That night in the temple, when he hurt her,
the asps found her ravaged, her hair tangled;
they buried their tails into her scalp
as tree roots sew into earth and soil.
They kept her safe from his sea, enthralled her,
and pointed with their tongues to her escape.
They guided her through meadow and forest
to a quiet cave high atop a cliff.
She crafted many fires there in the dark
to burn away his smell and cleanse her skin.
The snakes whispered their scent into her ear;
she bathed in their musk to make it her own.
When she lay down and closed her eyes to sleep,
their thin bodies would move beneath her neck,
soothe her like a mother’s hand when she cried,
nudge her awake when they smelled men coming.
Sweat and salt, their swords stunk of sex and violence.
Each man shuffled into her cave and wept;
they beheld her strange face, and with one look,
they stiffened and turned into cold granite.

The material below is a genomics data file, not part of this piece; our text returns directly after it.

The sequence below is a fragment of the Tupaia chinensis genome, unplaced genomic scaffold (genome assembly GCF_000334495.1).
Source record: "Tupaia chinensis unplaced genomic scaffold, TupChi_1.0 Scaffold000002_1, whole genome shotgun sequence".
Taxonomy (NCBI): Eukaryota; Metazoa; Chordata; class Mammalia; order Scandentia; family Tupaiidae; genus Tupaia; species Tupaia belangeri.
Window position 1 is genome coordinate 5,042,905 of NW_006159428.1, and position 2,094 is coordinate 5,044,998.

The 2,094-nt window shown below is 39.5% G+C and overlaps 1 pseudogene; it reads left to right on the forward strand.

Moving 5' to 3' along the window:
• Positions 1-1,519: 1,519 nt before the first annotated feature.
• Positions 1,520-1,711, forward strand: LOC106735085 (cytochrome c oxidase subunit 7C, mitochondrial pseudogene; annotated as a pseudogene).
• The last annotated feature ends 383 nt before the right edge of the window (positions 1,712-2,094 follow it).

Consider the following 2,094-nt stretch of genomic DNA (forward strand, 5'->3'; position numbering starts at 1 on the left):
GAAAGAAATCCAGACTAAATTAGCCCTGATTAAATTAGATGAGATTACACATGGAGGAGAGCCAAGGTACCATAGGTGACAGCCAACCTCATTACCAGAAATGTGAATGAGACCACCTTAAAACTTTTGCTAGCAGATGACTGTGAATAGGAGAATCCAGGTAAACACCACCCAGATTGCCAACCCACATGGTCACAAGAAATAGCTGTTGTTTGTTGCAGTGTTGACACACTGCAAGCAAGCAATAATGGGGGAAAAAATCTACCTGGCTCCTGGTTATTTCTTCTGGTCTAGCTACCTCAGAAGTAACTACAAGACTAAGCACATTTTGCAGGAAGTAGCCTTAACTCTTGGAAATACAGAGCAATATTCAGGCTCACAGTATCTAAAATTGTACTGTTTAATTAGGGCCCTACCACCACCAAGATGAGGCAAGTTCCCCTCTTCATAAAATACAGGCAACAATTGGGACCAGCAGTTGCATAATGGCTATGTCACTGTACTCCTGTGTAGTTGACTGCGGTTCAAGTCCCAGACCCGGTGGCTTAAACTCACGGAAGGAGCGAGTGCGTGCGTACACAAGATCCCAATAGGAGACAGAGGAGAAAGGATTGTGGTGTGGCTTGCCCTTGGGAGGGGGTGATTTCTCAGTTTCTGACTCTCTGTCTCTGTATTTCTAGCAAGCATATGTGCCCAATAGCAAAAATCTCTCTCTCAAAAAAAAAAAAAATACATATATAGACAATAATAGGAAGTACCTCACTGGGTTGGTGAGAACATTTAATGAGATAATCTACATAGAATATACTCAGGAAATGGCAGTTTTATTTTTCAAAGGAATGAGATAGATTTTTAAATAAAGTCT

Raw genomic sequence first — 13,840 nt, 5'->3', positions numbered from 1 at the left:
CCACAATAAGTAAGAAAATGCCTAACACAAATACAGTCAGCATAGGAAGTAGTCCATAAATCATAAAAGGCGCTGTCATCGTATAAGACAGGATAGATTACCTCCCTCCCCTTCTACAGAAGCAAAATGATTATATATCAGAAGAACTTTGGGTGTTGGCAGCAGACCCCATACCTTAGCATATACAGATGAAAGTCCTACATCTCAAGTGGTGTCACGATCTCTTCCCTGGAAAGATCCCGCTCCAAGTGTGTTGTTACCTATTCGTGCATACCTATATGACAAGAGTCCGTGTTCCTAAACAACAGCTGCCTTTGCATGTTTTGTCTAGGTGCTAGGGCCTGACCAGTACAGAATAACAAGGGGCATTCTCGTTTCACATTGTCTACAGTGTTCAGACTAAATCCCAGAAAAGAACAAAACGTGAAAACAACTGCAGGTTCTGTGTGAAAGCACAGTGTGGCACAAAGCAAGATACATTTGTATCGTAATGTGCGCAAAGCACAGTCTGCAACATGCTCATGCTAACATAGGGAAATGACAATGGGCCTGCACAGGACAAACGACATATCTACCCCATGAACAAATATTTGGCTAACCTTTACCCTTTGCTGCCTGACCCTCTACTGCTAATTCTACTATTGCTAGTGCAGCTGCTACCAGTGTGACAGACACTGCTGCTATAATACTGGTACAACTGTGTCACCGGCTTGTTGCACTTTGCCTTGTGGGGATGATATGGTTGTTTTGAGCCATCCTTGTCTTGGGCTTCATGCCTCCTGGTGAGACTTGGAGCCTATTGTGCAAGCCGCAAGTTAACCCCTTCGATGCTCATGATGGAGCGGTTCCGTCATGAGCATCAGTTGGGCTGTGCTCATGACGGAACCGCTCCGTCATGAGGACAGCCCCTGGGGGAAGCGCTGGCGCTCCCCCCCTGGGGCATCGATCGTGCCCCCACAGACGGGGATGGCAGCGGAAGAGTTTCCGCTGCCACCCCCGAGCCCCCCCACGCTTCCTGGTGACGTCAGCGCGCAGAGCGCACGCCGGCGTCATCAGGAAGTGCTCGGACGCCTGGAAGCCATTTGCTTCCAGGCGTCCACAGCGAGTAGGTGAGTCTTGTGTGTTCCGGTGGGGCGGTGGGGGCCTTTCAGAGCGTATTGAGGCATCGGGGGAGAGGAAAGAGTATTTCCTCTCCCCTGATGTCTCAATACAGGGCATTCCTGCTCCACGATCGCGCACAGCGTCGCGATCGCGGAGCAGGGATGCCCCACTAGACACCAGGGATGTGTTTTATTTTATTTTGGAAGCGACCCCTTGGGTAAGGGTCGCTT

The asps watched as Medusa chiseled off
each penis, felt the weight of them in her hand,
walked to the cliff, threw them into the sea.
You live a banjara life for him
pack your saris and kurtas into squares
swatches of orange, gold, and blue fold them
into a new place, but not for too long.
You leave your home and your temples,
wear the threads given to you,
and never take off your mangalsutra.
He follows not far behind your shoulder
dresses in tans and grays like a cloud;
his body cloying like old chamelee oil.
Ten years and more, still he will not
lie under your sunshine and rest.
hands cover the earth
in a cage of skin
don't bear your guns
but carry with us
our heavy arms
stretch up say shoot shoot
we're ready when it arrives
the end will feel breathless
like a horned beast
that punctures your faith
music plays down the street
lights flicker overhead
women scream for their babies
their boys their sweet boys
forks and spoons
on the table set for zero
the neighborhood lit up with
faces watching from windows
no hearts beat in a street of death
so many bodies lined up
like notebook paper
zippers close over
a leg a chest a face
all of them beautiful boys
three-hole punches in their stomachs
blossom into numbers
too many to count
daily weekly they bloom
more and more on new boys
they lay upon the death slab
asphalt the color of violets
their skin encloses them
like a sealed casket